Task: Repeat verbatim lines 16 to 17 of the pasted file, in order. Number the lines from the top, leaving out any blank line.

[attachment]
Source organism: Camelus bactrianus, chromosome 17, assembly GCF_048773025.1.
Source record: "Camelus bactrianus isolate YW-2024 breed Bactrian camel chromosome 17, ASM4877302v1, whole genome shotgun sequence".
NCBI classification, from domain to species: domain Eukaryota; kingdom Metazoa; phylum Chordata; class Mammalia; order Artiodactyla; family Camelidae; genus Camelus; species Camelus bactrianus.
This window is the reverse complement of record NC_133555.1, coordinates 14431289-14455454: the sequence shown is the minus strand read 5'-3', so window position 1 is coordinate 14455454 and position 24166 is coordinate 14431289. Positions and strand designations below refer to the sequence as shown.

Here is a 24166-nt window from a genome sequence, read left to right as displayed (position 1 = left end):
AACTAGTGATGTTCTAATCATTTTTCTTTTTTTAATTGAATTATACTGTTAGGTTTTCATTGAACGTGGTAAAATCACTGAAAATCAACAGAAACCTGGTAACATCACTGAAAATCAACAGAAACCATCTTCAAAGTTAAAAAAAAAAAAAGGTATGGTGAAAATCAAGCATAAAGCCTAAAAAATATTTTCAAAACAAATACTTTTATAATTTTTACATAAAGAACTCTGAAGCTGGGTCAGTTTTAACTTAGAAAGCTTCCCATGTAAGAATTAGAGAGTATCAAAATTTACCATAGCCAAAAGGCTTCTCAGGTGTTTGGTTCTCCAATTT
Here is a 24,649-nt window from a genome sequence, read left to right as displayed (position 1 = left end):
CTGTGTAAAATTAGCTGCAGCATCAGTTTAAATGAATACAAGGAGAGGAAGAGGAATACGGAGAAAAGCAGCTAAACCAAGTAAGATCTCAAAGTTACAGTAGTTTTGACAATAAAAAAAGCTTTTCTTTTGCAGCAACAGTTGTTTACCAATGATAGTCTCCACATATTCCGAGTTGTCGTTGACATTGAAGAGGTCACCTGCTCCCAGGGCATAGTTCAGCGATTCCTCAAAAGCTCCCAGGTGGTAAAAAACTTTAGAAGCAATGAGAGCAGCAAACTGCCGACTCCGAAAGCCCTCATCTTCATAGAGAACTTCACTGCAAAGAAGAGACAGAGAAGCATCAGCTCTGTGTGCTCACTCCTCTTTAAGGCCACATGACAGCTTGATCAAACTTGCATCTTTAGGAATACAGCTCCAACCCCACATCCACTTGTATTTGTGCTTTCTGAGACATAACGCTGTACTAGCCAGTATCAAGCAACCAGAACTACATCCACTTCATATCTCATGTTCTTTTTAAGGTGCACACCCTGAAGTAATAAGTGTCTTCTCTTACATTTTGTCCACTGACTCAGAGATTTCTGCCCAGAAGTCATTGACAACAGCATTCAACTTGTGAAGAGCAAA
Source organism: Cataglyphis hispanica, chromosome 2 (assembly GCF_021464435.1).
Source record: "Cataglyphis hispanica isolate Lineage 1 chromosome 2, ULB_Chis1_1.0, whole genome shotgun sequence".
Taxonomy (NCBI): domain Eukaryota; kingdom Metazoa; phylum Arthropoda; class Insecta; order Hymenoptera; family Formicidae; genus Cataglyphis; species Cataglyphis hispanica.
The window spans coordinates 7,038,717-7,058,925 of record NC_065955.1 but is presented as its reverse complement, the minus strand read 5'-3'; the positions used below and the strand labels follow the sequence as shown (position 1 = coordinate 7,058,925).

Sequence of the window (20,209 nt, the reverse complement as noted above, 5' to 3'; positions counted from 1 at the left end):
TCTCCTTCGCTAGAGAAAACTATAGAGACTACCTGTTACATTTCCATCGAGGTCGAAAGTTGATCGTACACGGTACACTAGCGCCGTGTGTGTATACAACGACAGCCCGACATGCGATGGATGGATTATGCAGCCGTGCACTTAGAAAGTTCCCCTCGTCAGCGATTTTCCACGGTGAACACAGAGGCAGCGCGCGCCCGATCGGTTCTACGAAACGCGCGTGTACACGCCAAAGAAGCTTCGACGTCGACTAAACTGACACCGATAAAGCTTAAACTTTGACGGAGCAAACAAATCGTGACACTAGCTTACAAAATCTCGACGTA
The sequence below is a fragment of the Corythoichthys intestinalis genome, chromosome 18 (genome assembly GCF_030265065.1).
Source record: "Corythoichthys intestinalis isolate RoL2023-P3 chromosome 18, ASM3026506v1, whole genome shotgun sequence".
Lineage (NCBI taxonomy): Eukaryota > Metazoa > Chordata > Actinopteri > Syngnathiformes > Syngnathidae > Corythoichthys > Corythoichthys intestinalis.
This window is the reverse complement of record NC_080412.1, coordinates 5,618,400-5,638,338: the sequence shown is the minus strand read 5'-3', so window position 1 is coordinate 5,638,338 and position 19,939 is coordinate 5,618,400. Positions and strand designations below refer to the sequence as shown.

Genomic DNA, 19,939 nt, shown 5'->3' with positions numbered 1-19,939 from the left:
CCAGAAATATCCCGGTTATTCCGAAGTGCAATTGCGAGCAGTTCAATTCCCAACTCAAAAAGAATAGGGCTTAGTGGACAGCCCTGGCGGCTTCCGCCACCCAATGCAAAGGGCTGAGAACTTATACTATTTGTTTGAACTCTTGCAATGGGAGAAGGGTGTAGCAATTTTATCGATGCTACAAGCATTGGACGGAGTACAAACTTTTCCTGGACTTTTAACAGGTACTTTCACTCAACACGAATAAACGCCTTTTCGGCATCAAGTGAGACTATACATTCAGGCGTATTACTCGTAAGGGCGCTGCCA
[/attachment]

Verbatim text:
Source record: "Corythoichthys intestinalis isolate RoL2023-P3 chromosome 18, ASM3026506v1, whole genome shotgun sequence".
Lineage (NCBI taxonomy): Eukaryota > Metazoa > Chordata > Actinopteri > Syngnathiformes > Syngnathidae > Corythoichthys > Corythoichthys intestinalis.